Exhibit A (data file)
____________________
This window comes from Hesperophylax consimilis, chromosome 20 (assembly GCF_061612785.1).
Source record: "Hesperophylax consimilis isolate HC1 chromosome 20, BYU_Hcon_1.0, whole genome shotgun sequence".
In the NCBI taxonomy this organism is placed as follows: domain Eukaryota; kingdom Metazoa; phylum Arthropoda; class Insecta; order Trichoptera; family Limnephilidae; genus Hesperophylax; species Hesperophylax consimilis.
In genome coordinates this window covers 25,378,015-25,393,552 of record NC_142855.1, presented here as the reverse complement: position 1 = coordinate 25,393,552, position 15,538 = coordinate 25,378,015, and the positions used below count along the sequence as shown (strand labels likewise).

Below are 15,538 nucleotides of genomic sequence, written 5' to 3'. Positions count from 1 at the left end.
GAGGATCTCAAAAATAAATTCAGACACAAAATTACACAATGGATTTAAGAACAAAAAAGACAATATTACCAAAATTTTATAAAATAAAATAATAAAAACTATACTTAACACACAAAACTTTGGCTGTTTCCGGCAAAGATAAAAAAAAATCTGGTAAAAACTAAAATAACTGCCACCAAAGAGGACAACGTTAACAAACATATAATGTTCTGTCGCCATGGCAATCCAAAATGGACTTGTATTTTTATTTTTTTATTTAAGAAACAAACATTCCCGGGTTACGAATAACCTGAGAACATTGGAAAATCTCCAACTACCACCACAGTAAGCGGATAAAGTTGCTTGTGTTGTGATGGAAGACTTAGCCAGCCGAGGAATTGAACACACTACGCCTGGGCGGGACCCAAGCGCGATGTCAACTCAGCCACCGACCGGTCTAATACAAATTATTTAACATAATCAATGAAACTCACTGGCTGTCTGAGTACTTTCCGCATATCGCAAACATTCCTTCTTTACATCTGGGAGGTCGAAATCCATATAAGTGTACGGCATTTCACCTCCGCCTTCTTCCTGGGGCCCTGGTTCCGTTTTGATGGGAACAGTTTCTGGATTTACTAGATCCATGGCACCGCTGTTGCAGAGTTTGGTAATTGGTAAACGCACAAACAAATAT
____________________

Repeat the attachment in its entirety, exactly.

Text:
This window comes from Hesperophylax consimilis, chromosome 20 (assembly GCF_061612785.1).
Source record: "Hesperophylax consimilis isolate HC1 chromosome 20, BYU_Hcon_1.0, whole genome shotgun sequence".
In the NCBI taxonomy this organism is placed as follows: domain Eukaryota; kingdom Metazoa; phylum Arthropoda; class Insecta; order Trichoptera; family Limnephilidae; genus Hesperophylax; species Hesperophylax consimilis.
In genome coordinates this window covers 25,378,015-25,393,552 of record NC_142855.1, presented here as the reverse complement: position 1 = coordinate 25,393,552, position 15,538 = coordinate 25,378,015, and the positions used below count along the sequence as shown (strand labels likewise).

Below are 15,538 nucleotides of genomic sequence, written 5' to 3'. Positions count from 1 at the left end.
GAGGATCTCAAAAATAAATTCAGACACAAAATTACACAATGGATTTAAGAACAAAAAAGACAATATTACCAAAATTTTATAAAATAAAATAATAAAAACTATACTTAACACACAAAACTTTGGCTGTTTCCGGCAAAGATAAAAAAAAATCTGGTAAAAACTAAAATAACTGCCACCAAAGAGGACAACGTTAACAAACATATAATGTTCTGTCGCCATGGCAATCCAAAATGGACTTGTATTTTTATTTTTTTATTTAAGAAACAAACATTCCCGGGTTACGAATAACCTGAGAACATTGGAAAATCTCCAACTACCACCACAGTAAGCGGATAAAGTTGCTTGTGTTGTGATGGAAGACTTAGCCAGCCGAGGAATTGAACACACTACGCCTGGGCGGGACCCAAGCGCGATGTCAACTCAGCCACCGACCGGTCTAATACAAATTATTTAACATAATCAATGAAACTCACTGGCTGTCTGAGTACTTTCCGCATATCGCAAACATTCCTTCTTTACATCTGGGAGGTCGAAATCCATATAAGTGTACGGCATTTCACCTCCGCCTTCTTCCTGGGGCCCTGGTTCCGTTTTGATGGGAACAGTTTCTGGATTTACTAGATCCATGGCACCGCTGTTGCAGAGTTTGGTAATTGGTAAACGCACAAACAAATAT